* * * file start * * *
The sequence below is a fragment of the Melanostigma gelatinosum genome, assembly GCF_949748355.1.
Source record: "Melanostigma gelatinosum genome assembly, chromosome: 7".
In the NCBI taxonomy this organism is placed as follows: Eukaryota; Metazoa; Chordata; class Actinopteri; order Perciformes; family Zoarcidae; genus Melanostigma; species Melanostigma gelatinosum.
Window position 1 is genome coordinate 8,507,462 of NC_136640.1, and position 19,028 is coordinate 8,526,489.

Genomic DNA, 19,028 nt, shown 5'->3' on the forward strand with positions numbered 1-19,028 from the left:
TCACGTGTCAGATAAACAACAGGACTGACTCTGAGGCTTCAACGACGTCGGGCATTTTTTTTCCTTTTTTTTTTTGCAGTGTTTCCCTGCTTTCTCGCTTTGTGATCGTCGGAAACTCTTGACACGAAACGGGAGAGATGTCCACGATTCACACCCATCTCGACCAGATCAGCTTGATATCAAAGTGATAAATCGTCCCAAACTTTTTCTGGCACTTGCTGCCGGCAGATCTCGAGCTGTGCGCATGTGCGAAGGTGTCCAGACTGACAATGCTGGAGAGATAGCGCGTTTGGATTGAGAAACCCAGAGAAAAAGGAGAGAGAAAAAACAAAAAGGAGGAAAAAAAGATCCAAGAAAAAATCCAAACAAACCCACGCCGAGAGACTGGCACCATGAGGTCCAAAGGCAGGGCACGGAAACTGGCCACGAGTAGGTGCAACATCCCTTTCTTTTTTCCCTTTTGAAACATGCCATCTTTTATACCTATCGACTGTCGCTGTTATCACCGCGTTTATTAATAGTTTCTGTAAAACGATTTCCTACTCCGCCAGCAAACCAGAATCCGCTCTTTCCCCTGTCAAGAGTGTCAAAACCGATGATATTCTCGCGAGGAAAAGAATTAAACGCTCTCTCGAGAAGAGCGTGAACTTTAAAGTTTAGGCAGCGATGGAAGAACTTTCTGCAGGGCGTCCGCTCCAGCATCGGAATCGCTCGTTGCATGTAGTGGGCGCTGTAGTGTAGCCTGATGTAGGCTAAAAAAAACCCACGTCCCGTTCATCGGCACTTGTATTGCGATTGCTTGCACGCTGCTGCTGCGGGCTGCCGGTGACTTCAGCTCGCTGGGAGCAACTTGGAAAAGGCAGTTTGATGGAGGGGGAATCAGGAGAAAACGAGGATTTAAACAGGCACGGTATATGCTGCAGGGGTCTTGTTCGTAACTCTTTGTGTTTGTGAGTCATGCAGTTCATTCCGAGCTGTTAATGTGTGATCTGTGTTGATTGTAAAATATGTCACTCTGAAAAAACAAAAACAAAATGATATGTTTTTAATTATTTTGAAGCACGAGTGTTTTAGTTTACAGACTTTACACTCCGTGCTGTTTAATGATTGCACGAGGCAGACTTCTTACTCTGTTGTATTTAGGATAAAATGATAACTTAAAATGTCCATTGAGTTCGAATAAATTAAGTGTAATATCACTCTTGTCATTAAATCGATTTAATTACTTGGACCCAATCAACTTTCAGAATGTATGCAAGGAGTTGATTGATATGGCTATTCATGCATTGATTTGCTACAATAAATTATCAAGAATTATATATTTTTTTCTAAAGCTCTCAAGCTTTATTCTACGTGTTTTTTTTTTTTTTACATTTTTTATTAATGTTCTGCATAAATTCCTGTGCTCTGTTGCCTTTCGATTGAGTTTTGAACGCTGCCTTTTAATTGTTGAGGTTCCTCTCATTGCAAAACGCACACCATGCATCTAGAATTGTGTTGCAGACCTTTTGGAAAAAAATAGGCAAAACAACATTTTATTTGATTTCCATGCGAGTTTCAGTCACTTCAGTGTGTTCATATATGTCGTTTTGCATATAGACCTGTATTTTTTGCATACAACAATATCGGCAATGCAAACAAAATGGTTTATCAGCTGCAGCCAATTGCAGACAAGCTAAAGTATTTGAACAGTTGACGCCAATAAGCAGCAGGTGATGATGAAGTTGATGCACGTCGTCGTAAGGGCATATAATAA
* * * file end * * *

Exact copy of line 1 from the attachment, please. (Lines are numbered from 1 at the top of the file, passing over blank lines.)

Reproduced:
The sequence below is a fragment of the Melanostigma gelatinosum genome, assembly GCF_949748355.1.